By: John Carlo Tria
WITH the impending start of Congress next week much of the discussions surrounding it fall on who the next speaker of the House of Representatives will be.
This brings to light the role of the opposition, or what is left of it.
With diminished numbers in both houses of congress, the opposition suffered major setbacks in two things that will matter in the years to come: lowered credibility to do effective legislation and fiscalizing, and a diminished capability to rebuild itself in the critical period where such efforts need to be restarted.
Worse, it did not help that its two stalwarts failed to win Senate seats: Mar Roxas and Bam Aquino, the two gentlemen bearing the names of the opposition’s political idols and considered a major rallying point for popular and financial support.
Had they won, the capacity to gather the necessary resources for rebuilding their parties would have been more secure given the preparation needed in the build up to the 2022 polls.
Their loss is almost prophetic, leading many to think the opposition led by the Liberal Party has fallen even deeper into the hole it has created for itself.
Even long time party Akbayan failed to win any seats in the house, for the first time since 1998. Among the more progressive left parties such as the Makabayan coalition failed to win the same number of seats as before.
For now their support base is all but shattered. It seems many members have jumped ship to the administration supermajority.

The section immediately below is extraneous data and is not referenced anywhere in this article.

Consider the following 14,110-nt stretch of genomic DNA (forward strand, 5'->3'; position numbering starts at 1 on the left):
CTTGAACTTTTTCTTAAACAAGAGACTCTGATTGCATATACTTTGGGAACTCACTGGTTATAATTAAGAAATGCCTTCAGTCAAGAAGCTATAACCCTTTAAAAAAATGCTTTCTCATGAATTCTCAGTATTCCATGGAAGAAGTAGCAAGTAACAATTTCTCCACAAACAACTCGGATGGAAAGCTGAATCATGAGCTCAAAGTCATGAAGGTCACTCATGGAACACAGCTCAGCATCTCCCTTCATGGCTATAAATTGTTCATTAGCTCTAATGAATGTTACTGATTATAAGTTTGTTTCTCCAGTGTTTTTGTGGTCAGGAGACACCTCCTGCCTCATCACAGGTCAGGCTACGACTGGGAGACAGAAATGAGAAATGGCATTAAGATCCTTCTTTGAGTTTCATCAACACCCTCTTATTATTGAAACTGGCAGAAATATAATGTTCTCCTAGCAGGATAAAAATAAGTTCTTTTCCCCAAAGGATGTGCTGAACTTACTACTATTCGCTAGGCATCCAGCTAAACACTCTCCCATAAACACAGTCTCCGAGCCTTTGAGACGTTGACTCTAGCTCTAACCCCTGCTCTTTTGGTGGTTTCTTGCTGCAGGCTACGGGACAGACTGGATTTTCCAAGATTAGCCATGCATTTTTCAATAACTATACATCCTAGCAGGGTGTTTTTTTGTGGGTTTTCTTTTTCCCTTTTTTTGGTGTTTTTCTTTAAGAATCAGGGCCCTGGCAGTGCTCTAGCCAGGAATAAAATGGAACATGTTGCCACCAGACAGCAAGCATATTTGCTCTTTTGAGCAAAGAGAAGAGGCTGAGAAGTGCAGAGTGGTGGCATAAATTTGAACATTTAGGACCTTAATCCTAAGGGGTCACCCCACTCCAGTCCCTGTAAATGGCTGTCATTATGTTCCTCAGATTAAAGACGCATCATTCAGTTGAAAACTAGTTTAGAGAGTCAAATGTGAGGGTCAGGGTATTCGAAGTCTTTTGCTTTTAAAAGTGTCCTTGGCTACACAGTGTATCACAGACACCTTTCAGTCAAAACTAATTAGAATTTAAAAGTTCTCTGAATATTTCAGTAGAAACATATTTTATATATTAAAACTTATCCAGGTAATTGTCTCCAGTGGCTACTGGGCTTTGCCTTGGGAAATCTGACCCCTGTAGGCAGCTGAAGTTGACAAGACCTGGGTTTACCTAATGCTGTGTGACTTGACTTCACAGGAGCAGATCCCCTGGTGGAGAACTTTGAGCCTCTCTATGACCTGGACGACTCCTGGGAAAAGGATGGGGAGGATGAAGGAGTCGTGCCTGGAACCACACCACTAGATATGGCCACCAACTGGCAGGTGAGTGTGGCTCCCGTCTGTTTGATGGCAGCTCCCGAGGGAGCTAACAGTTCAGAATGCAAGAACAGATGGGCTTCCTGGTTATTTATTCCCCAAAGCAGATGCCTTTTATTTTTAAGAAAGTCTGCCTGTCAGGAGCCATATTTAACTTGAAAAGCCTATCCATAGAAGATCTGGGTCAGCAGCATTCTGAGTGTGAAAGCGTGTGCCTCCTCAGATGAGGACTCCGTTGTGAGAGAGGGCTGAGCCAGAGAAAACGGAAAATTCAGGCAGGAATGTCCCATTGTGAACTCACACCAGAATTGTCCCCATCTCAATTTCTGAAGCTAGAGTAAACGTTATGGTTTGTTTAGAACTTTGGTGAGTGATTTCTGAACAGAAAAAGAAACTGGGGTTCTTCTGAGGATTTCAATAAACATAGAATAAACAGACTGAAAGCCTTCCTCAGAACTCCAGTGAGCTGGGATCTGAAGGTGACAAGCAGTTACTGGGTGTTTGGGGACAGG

How do these events affect the opposition’s political future?
With lower numbers due to the loss of key lieutenants, they did not have the numbers to mount a token candidate for speaker. Nothing was heard from them in the selection process. The battle for speaker seems to be among administration allies.
Worse, as their numbers decrease, their position as a minority party falls under question. With the Nacionalista Party emerging as the dominant minority party, the Liberal Party is all but shut out. The staunch oppositionists may be relegated to independent minority lawmakers.
Again, why did this happen?
It is clear that the opposition is divided, as it has always been. Key leftist and mainstream parties failed to band together, fielding separate slates for the senate, a throwback to the 2016 elections where they supported rival candidates and divided their forces.
This diminished their campaign posture and reach. Come 2019 elections, the sorry image of their sorties failing to draw crowds, and the smaller scale house to house campaign activities a far cry from the well funded, throng attended sorties and caravans of the 2010 and 2016 elections.
Again, there will be more whys to ask about this outcome. In a worse turn for them, to the message they want to put forth about the administration seems repudiated in the court of public opinion, as both pulse asia and social weather stations surveys show a smaller percentage of people saying they are not satisfied or trust the president. The trust and satisfaction ratings of the president have, on the other hand, reached new highs.